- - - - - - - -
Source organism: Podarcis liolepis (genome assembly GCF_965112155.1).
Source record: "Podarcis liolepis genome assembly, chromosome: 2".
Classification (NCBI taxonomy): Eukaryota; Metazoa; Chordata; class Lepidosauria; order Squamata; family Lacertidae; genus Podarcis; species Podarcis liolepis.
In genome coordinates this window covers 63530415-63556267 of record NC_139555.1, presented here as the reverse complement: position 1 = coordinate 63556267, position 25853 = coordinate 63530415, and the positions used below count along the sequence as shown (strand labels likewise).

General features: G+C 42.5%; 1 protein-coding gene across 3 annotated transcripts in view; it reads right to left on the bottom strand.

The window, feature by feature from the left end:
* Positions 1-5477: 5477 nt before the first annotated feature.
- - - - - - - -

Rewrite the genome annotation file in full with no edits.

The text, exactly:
Source organism: Podarcis liolepis (genome assembly GCF_965112155.1).
Source record: "Podarcis liolepis genome assembly, chromosome: 2".
Classification (NCBI taxonomy): Eukaryota; Metazoa; Chordata; class Lepidosauria; order Squamata; family Lacertidae; genus Podarcis; species Podarcis liolepis.
In genome coordinates this window covers 63530415-63556267 of record NC_139555.1, presented here as the reverse complement: position 1 = coordinate 63556267, position 25853 = coordinate 63530415, and the positions used below count along the sequence as shown (strand labels likewise).

General features: G+C 42.5%; 1 protein-coding gene across 3 annotated transcripts in view; it reads right to left on the bottom strand.

The window, feature by feature from the left end:
* Positions 1-5477: 5477 nt before the first annotated feature.